Friday, February 23, 2007


Lexington Herald-Leader (KY)
May 10, 2004
Author: Richard Day

Among the Fayette County public schools' success stories is Northern Elementary. Long thought of as a school to be avoided, a renaissance has taken place -- and it occurred because the faculty and staff have strong, steady leadership and a clear focus, and they work hard to make it happen. It's not the program; it's the people who make the difference.Northern is a high-poverty school that has narrowed the achievement gap while reducing suspensions, but, the district says Northern must change.

Northern's faculty and staff have crafted a safe and fair environment where every child can learn, but the district says Northern must change.The Northern approach serves as a model for others and an inspiration for high-performing schools. The data clearly show that things are moving in the right direction. But Northern must change -- whether the principal, who seems to know what she's doing, thinks it's in the best interest of the children or not.

Why? Because Northern needs resources if it is to continue its progress. It needs the smaller class size Title II grant that is being held hostage by central office. The message is clear. Northern must surrender its best judgment for that of the district, or the district withholds the funds Northern needs to continue its success.This is all about control, not about what's best for children. Northern has been doing just fine in that department.

The same is true for all Fayette County elementary schools that want to make improvements in student achievement through smaller class sizes. Conform or be denied. I'm fairly certain this is not what One Community, One Voice had in mind.Immediate past Superintendent Ken James says that "the district has a responsibility to... direct money into programs it thinks will help students." The district also says it understands the critical role principals play in the success or failure of a school, and that all schools are different.But that doesn't stop the district from disregarding the data and the principal to coerce a one-size-fits-all program. The district says a lot of things. Much of it conflicts.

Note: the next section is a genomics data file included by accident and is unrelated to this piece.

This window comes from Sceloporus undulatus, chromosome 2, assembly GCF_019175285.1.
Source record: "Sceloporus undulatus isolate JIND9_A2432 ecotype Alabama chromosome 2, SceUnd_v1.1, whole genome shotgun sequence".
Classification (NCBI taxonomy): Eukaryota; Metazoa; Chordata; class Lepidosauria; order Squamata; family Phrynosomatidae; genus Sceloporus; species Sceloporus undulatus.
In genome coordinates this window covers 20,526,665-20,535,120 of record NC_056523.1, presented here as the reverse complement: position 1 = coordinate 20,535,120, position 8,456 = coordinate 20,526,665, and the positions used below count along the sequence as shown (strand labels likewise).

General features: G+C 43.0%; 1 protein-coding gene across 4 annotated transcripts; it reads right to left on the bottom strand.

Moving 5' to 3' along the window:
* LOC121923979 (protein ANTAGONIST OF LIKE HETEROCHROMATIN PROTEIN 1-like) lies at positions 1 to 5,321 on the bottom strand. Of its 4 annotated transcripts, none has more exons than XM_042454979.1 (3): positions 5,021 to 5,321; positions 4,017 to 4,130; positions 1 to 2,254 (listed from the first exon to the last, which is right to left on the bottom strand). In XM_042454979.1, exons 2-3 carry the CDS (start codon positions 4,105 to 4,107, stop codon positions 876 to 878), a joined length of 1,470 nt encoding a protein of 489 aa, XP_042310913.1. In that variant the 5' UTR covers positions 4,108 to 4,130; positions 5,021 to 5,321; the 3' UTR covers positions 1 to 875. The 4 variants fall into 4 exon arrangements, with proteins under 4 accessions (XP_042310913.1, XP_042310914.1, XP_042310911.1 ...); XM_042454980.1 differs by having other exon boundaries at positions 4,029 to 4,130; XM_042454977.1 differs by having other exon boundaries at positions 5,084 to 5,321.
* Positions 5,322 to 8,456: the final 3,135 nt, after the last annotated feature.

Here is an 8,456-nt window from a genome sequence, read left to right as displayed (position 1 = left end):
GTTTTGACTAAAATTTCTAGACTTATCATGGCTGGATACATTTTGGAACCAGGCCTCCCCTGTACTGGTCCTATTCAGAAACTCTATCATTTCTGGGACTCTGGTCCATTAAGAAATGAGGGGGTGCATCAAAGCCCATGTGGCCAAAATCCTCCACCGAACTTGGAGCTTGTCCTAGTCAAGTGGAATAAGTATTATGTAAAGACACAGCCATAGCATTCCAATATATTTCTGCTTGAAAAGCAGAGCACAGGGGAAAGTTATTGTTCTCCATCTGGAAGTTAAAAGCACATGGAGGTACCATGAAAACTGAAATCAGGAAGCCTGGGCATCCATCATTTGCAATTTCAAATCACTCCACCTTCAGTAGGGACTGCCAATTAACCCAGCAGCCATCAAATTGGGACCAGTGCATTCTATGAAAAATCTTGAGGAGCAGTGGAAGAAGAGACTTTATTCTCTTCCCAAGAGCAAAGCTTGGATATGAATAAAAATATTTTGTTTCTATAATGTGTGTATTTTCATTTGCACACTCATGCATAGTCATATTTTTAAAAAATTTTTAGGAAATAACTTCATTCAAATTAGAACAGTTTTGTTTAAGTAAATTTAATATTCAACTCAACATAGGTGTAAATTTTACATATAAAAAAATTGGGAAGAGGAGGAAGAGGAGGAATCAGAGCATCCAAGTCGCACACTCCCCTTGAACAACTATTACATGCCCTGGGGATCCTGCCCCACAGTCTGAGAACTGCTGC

One thing is clear: Any system that does not tolerate strong leadership at the school level won't have it for long. I'm fairly certain this is not what the school board had in mind.

There is a leadership crisis in our school district that needs to be fixed quickly. As the school board considers superintendent candidates, it is appropriate to discuss whether the next superintendent should be from inside the district or outside, and what qualities are crucial.Given recent history, I can think of nothing more important than finding a qualified person who knows the district, shares the board's vision and has a demonstrated commitment to Fayette County and its children. We need a steady hand on the wheel.

For all of his gifts, James was ultimately a disappointment. Now he is gone and Northern must change. Tough luck for Northern. If measured by the results, this eight-month administration shouldn't leave much of a legacy.I just hope James' move to balance our budget on the backs of disabled students doesn't come back to haunt us. The worst-case scenario would be a legacy that returns us to civil rights complaints and Department of Education corrective action plans.

In the end, authority is not a fitting substitute for leadership. Effective leadership is about inspiring and directing the activities of people around a common mission -- not the creation of programs, promises and excuses. We had better find a superintendent for whom the success of each and every child in Fayette County is a personal priority. There is no substitute for that.

Caption: System's one-size-fits-all mentality will destroy Northern Elementary School's spirit and progress.
Richard Day will retire this year as principal of Cassidy Elementary School in Lexington.
Edition: FinalSection:
CommentaryPage: A11
Copyright (c) 2004 Lexington Herald-Leader
Record Number: 0405110029

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